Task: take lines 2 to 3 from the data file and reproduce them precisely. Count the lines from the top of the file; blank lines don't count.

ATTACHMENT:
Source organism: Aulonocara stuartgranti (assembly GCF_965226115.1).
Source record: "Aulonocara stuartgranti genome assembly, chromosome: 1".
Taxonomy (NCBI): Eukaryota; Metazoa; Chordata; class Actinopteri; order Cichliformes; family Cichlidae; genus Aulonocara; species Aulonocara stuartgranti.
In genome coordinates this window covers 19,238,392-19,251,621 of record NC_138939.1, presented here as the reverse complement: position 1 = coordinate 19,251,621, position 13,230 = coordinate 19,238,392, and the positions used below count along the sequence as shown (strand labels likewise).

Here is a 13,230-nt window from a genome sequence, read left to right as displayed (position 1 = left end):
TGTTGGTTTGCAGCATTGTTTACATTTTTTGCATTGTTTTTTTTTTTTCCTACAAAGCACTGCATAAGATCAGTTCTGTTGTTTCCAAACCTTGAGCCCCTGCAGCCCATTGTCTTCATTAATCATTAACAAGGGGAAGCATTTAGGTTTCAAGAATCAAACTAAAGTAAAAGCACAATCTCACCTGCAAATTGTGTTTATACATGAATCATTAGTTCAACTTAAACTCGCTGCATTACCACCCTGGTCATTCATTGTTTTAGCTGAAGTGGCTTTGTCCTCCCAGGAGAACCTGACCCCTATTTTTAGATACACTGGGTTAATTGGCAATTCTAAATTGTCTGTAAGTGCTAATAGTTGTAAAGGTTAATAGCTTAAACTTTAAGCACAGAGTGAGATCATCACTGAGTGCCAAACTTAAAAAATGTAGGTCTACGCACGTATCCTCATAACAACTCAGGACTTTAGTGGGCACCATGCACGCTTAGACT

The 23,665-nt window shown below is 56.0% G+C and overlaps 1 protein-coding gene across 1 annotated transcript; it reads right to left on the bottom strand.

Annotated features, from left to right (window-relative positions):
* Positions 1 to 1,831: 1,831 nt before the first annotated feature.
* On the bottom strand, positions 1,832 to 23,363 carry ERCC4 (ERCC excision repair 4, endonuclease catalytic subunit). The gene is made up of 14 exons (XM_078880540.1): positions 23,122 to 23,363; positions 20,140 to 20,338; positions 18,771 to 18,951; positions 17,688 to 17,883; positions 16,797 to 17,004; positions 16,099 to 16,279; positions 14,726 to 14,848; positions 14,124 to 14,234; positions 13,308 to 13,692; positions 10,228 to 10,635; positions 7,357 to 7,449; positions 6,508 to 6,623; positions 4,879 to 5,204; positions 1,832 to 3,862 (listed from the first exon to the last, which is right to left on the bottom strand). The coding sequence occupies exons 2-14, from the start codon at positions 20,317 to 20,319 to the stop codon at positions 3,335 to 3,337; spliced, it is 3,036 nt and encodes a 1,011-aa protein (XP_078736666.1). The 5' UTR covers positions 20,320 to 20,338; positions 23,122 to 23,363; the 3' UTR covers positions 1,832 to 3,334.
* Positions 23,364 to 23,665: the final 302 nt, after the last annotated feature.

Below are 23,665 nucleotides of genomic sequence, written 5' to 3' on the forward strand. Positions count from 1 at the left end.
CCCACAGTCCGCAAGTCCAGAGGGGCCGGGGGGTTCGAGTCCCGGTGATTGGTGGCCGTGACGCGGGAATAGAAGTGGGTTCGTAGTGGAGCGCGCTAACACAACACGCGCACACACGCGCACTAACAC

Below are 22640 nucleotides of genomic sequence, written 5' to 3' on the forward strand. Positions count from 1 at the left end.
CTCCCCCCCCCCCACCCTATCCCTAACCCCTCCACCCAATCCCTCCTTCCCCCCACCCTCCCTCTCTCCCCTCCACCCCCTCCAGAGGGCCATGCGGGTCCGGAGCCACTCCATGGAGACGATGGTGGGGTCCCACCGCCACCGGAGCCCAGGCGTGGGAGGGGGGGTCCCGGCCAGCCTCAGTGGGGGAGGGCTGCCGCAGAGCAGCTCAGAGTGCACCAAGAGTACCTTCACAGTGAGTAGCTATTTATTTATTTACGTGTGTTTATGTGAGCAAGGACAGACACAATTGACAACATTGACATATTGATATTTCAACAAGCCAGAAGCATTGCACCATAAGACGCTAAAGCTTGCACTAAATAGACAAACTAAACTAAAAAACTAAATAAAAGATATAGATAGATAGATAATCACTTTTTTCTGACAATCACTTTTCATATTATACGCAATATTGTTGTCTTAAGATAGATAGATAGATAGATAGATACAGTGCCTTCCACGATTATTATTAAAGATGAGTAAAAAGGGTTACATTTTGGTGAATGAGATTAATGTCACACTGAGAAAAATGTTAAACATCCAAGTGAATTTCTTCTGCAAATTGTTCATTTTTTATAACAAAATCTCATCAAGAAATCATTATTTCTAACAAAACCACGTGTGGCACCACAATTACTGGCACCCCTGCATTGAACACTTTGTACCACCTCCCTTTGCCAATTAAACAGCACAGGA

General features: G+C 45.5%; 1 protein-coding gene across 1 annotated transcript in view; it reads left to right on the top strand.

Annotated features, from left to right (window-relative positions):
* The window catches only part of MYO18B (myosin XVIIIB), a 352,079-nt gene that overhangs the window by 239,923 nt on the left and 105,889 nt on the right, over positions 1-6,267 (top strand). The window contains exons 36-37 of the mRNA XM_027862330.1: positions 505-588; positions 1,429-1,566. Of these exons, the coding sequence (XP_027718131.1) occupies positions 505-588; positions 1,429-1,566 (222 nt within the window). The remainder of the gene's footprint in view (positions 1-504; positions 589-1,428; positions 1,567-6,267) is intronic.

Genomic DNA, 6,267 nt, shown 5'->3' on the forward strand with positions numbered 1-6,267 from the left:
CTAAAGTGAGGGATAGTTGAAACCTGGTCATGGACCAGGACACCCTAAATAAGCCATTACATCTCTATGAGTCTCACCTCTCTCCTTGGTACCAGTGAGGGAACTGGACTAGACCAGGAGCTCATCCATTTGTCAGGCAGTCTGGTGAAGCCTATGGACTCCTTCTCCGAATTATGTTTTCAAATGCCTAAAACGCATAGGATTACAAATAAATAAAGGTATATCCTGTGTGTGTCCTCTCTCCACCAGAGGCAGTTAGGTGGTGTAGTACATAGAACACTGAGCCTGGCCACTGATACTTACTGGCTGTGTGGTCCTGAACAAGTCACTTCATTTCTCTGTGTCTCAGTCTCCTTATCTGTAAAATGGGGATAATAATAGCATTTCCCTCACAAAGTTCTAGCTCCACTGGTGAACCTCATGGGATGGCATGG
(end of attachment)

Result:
Source record: "Aulonocara stuartgranti genome assembly, chromosome: 1".
Taxonomy (NCBI): Eukaryota; Metazoa; Chordata; class Actinopteri; order Cichliformes; family Cichlidae; genus Aulonocara; species Aulonocara stuartgranti.